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Title: An Epidemiological Assessment of the Risk of Fatal Motor Vehicle Collisions with Benzodiazepine Use in South Korea
Authors: Chae, Ricky
Advisors: Metcalf, C. Jessica E.
Department: Ecology and Evolutionary Biology
Certificate Program: Global Health and Health Policy Program
Class Year: 2018
Abstract: Background: Motor vehicle collisions (MVCs) represent a major public health problem that has been associated with the use of benzodiazepines (BZDs) in several studies from Europe, North America, and Australia. Further epidemiological assessment is necessary to establish a similar association in Asian countries, which have different healthcare systems and patterns of medication use. In particular, South Korea has one of the highest rates of fatal MVCs and BZD prescriptions. The present epidemiological study aims to assess the risk of fatal MVCs among drivers with BZD exposure using a population-specific approach in South Korea. Methods: The Korean Traffic Accident Analysis System database was linked to the National Health Insurance database to obtain medical information for all individuals who experienced fatal MVCs between 2010 and 2014 in South Korea. First, we evaluated the prevalence of BZDs by calculating the odds ratios of BZD exposure among the MVC cohort compared to a random 2% sample of the entire South Korean population. To control for age, we also calculated the standardized prevalence rate ratio for BZD exposure. Second, we analyzed the responsibility of the drivers in causing the fatal MVC by assigning responsibility scores for various characteristics relevant to the traffic accident. These responsibility scores were subsequently compared between drivers with BZD exposure and those without BZD exposure. Finally, we used a case-crossover design to observe the transient effects of BZD exposure on the risk of fatal MVCs by comparing BZD exposure immediately before the onset of the fatal MVC (“hazard period”) to BZD exposure at four earlier time periods (“control periods”). Results: Prevalence of BZD exposure within the past year was significantly higher among the MVC cohort compared to the general population (OR: 2.66, 95% CI: 2.54- 2.79). With age-adjusted rates, the standardized prevalence rate ratio for BZD exposure among the MVC cohort was 1.60 (95% CI: 1.54-1.66). In the responsibility analysis, significantly more drivers with BZD exposure were classified as culpable, compared to drivers without BZD exposure (p<0.0001). In the case-crossover study, BZD exposure in a hazard period of one day before the MVC significantly increased the risk of fatal MVCs, even after adjusting for concurrent medications in the conditional logistic regression model (Adj. OR: 2.20, 95% CI: 1.88-2.58). Sensitivity analyses on various combinations of hazard and washout periods strengthened the robustness of this result. Conclusions: The present study has established a relationship between high rates of fatal MVCs and BZD prescriptions in South Korea through three comprehensive statistical analyses. With fatal MVCs serving as one of the leading causes of death globally, the results accentuate the need for clinical and traffic policies that protect drivers’ safety and address inappropriate BZD prescriptions. This study also motivates further investigation into the risk of medication use across all types of MVCs, especially in countries that demonstrate growing trends on the use of motor vehicles and prescription drugs.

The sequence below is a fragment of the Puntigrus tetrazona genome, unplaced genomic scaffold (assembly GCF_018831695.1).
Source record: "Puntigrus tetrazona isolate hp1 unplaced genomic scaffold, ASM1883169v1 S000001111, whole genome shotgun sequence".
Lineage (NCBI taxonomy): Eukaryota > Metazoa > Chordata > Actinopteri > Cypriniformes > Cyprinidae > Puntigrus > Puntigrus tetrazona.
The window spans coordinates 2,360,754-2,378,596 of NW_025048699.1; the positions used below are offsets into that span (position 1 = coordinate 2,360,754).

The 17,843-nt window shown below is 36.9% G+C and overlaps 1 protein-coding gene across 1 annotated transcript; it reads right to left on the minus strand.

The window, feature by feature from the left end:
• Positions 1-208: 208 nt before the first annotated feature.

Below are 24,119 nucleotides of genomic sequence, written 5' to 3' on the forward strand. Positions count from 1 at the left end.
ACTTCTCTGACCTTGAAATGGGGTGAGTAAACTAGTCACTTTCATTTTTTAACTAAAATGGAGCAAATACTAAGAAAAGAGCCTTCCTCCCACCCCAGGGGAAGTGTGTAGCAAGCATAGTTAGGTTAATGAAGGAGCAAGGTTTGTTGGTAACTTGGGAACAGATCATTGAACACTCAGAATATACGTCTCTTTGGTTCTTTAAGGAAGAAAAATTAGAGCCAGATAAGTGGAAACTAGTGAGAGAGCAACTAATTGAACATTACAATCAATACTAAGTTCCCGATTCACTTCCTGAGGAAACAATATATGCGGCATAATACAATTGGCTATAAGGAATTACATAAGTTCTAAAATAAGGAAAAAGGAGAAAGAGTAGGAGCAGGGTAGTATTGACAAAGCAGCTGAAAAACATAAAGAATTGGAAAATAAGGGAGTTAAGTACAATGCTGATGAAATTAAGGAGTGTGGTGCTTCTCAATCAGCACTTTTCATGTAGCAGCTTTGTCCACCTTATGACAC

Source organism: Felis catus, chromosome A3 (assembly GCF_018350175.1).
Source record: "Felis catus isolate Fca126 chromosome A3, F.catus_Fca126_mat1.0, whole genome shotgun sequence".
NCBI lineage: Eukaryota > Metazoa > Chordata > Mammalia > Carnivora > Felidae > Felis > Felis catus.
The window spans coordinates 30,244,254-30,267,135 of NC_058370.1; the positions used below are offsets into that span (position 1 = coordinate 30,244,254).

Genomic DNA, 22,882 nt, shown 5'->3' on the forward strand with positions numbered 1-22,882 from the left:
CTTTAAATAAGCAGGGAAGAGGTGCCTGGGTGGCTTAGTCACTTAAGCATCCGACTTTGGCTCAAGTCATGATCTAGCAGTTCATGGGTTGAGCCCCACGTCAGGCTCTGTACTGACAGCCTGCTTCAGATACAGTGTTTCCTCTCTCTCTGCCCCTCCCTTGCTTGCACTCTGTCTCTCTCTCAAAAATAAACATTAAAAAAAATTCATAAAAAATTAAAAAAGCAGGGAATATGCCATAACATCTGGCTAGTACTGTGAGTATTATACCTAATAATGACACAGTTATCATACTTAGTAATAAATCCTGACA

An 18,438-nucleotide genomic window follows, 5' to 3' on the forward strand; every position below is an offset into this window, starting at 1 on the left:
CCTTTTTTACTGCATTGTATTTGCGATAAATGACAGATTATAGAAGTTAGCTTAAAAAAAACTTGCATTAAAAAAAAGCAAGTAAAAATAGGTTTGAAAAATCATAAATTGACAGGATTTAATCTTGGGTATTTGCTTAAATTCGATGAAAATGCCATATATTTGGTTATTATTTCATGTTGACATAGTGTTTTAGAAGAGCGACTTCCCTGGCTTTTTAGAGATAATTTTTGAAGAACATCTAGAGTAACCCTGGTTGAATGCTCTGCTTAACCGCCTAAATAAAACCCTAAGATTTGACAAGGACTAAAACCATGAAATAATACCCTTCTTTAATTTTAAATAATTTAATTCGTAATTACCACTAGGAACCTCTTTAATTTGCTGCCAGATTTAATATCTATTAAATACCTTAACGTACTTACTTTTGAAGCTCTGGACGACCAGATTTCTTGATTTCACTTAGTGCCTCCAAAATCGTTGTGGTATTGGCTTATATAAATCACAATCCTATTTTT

Type of Material: Princeton University Senior Theses
Language: en
Appears in Collections:Ecology and Evolutionary Biology, 1992-2022
Global Health and Health Policy Program, 2017-2022

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